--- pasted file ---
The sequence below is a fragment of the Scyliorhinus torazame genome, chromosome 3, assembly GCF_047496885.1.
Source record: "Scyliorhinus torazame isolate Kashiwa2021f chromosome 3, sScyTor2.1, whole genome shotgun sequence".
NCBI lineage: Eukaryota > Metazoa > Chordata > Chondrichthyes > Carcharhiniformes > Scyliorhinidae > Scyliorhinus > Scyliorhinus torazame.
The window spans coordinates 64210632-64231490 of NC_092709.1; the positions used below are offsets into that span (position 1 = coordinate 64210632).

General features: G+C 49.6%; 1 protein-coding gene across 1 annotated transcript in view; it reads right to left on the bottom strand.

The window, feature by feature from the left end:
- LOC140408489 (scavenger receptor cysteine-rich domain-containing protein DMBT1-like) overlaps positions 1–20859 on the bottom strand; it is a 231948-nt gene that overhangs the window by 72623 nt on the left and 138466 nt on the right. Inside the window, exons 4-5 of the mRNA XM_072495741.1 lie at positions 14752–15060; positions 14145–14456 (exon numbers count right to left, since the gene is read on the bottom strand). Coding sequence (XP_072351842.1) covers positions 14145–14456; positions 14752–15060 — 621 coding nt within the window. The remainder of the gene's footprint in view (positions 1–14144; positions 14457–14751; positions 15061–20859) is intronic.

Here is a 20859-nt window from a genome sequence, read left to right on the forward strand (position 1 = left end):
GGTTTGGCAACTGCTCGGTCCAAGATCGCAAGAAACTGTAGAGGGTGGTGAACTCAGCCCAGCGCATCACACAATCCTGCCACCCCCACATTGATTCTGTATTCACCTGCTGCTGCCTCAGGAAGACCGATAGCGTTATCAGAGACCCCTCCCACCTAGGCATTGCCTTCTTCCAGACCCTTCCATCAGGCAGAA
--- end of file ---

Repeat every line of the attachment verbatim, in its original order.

The sequence below is a fragment of the Scyliorhinus torazame genome, chromosome 3, assembly GCF_047496885.1.
Source record: "Scyliorhinus torazame isolate Kashiwa2021f chromosome 3, sScyTor2.1, whole genome shotgun sequence".
NCBI lineage: Eukaryota > Metazoa > Chordata > Chondrichthyes > Carcharhiniformes > Scyliorhinidae > Scyliorhinus > Scyliorhinus torazame.
The window spans coordinates 64210632-64231490 of NC_092709.1; the positions used below are offsets into that span (position 1 = coordinate 64210632).

General features: G+C 49.6%; 1 protein-coding gene across 1 annotated transcript in view; it reads right to left on the bottom strand.

The window, feature by feature from the left end:
- LOC140408489 (scavenger receptor cysteine-rich domain-containing protein DMBT1-like) overlaps positions 1–20859 on the bottom strand; it is a 231948-nt gene that overhangs the window by 72623 nt on the left and 138466 nt on the right. Inside the window, exons 4-5 of the mRNA XM_072495741.1 lie at positions 14752–15060; positions 14145–14456 (exon numbers count right to left, since the gene is read on the bottom strand). Coding sequence (XP_072351842.1) covers positions 14145–14456; positions 14752–15060 — 621 coding nt within the window. The remainder of the gene's footprint in view (positions 1–14144; positions 14457–14751; positions 15061–20859) is intronic.

Here is a 20859-nt window from a genome sequence, read left to right on the forward strand (position 1 = left end):
GGTTTGGCAACTGCTCGGTCCAAGATCGCAAGAAACTGTAGAGGGTGGTGAACTCAGCCCAGCGCATCACACAATCCTGCCACCCCCACATTGATTCTGTATTCACCTGCTGCTGCCTCAGGAAGACCGATAGCGTTATCAGAGACCCCTCCCACCTAGGCATTGCCTTCTTCCAGACCCTTCCATCAGGCAGAA